The International Energy Agency warned Tuesday that energy policies must evolve if global warming is to be limited to 1.5 degrees Celsius above pre-industrial levels, saying fossil fuel use is still "far too high".
"As things stand, demand for fossil fuels is set to remain far too high to keep within reach the Paris Agreement goal of limiting the rise in average global temperatures to 1.5 degrees C," or 2.7 degrees Fahrenheit, the agency said.
"This risks not only worsening climate impacts after a year of record-breaking heat, but also undermining the security of the energy system, which was built for a cooler world with less extreme weather events," the IEA said in its annual report.
"Bending the emissions curve onto a path consistent with 1.5 degrees Celsius remains possible but very difficult," it said.
Without substantive policy changes worldwide, global average temperatures could rise by around 2.4 Celsius this century, it said.
The report comes just weeks from the COP28 summit beginning in November in Dubai, the latest of the global climate summits hosted by the United Nations since 1995 aimed at stabilising greenhouse-gas emissions and climate change.
- 'Unstoppable' -
The IEA did point to some positive developments including "the phenomenal rise of clean energy technologies" such as solar and wind power, electric cars and heat pumps.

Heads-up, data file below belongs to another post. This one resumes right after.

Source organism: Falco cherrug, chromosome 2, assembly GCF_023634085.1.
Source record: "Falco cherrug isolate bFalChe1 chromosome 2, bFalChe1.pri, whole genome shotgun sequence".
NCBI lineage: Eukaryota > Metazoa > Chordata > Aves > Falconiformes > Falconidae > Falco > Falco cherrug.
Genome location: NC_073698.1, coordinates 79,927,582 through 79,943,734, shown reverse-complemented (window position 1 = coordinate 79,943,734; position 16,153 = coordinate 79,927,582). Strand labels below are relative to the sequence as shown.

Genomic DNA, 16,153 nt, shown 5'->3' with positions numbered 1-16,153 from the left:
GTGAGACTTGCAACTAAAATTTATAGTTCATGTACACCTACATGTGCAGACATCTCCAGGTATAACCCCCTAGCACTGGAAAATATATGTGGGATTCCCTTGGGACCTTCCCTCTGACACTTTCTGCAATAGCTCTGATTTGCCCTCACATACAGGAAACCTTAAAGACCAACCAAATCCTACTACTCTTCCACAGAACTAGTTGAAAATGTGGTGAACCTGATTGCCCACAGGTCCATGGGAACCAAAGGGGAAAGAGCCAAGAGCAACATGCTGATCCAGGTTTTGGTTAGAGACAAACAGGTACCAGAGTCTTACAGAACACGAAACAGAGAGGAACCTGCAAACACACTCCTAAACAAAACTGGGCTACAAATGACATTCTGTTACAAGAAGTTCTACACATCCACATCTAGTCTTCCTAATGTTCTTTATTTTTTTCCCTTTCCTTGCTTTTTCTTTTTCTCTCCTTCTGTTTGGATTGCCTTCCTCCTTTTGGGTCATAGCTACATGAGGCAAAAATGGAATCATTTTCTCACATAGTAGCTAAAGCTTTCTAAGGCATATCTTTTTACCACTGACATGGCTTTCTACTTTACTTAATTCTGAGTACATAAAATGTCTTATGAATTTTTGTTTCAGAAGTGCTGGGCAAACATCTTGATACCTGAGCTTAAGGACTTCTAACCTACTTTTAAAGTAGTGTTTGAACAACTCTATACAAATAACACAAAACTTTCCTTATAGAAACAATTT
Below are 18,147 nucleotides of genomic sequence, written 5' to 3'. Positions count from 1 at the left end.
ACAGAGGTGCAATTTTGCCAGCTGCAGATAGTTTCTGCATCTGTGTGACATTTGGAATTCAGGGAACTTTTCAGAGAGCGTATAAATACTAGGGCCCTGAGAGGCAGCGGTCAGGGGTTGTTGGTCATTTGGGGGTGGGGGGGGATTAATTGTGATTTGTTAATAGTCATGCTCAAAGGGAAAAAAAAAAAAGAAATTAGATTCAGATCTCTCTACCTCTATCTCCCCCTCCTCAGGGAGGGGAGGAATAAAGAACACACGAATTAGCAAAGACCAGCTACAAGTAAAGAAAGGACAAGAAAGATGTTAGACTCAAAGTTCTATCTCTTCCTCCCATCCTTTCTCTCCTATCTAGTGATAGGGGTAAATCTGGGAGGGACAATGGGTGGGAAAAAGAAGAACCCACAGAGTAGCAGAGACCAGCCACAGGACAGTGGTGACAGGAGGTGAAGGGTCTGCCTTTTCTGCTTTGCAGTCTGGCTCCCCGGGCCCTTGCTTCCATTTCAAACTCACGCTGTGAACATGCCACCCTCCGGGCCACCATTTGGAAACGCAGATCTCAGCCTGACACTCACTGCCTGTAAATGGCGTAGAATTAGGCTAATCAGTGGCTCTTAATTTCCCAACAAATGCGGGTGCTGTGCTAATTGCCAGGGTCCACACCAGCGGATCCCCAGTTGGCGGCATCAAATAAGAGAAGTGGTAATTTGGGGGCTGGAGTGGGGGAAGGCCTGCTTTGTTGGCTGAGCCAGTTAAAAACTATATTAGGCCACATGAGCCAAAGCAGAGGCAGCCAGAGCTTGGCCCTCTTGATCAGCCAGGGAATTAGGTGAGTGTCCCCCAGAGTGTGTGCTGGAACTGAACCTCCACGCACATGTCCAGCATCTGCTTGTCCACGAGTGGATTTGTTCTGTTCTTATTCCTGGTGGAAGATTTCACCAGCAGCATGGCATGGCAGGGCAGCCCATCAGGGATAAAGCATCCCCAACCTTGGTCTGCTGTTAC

It estimated there would be around 10 times as many electric cars on the roads as now, and that solar power overall would generate more electricity than the entire US power system does today.
The global share of renewable energies could rise to around 50 percent from 30 percent currently, it added.
It also noted that investments into new offshore wind projects are three times higher than those for new coal- and gas-fired power plants.
"However, even stronger measures would still be needed to keep alive the goal of limiting global warming to 1.5 degrees Celsius," the IEA said, just days after OPEC said it expected oil demand growth to continue until 2045.
For the IEA, a "combination of growing momentum behind clean energy technologies and structural economic shifts around the world" could bring peaks in global demand for coal, oil and natural gas by the end of this decade.
That would take fossil fuels' share of the global energy supply from around 80 percent currently to 73 percent by 2030.
"The transition to clean energy is happening worldwide and it's unstoppable. It's not a question of 'if', it's just a matter of 'how soon' -- and the sooner the better for all of us," the agency's executive director Fatih Birol said in the report.
He also criticised moves by some governments to expand development of oil, gas and coal projects in the pursuit of energy security, a key issue in the wake of Moscow's invasion of Ukraine and the resulting impacts on supplies from Russia, a major producer.
"Taking into account the ongoing strains and volatility in traditional energy markets today, claims that oil and gas represent safe or secure choices for the world's energy and climate future look weaker than ever," Birol said.
The report proposed a tripling of global renewable capacity, and doubling the rate of energy efficiency improvements.
Birol also said international cooperation was paramount to accelerate clean energy transitions and help developing nations meet rising energy demand at a time of rising geopolitical tensions.
"Governments, companies and investors need to get behind clean energy transitions rather than hindering them," he said.
The IEA said investment in clean energy had jumped 40 percent since 2020 but "it can and should go faster still for us to meet our shared energy and climate goals".